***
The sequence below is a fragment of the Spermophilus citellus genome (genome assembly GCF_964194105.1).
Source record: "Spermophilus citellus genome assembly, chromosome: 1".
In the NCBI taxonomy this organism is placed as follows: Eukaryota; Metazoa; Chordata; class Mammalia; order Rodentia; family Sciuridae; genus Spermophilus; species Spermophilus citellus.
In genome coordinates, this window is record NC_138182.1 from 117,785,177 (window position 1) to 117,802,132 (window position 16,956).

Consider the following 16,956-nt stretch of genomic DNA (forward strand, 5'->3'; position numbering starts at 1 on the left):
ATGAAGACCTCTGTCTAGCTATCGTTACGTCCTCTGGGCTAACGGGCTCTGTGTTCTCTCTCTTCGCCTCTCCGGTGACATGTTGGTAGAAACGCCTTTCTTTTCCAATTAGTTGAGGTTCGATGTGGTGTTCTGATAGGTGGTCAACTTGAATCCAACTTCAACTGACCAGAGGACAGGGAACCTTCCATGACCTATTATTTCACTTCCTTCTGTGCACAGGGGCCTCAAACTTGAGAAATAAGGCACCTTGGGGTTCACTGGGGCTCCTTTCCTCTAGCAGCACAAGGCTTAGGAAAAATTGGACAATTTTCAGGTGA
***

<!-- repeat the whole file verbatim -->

The sequence below is a fragment of the Spermophilus citellus genome (genome assembly GCF_964194105.1).
Source record: "Spermophilus citellus genome assembly, chromosome: 1".
In the NCBI taxonomy this organism is placed as follows: Eukaryota; Metazoa; Chordata; class Mammalia; order Rodentia; family Sciuridae; genus Spermophilus; species Spermophilus citellus.
In genome coordinates, this window is record NC_138182.1 from 117,785,177 (window position 1) to 117,802,132 (window position 16,956).

Consider the following 16,956-nt stretch of genomic DNA (forward strand, 5'->3'; position numbering starts at 1 on the left):
ATGAAGACCTCTGTCTAGCTATCGTTACGTCCTCTGGGCTAACGGGCTCTGTGTTCTCTCTCTTCGCCTCTCCGGTGACATGTTGGTAGAAACGCCTTTCTTTTCCAATTAGTTGAGGTTCGATGTGGTGTTCTGATAGGTGGTCAACTTGAATCCAACTTCAACTGACCAGAGGACAGGGAACCTTCCATGACCTATTATTTCACTTCCTTCTGTGCACAGGGGCCTCAAACTTGAGAAATAAGGCACCTTGGGGTTCACTGGGGCTCCTTTCCTCTAGCAGCACAAGGCTTAGGAAAAATTGGACAATTTTCAGGTGA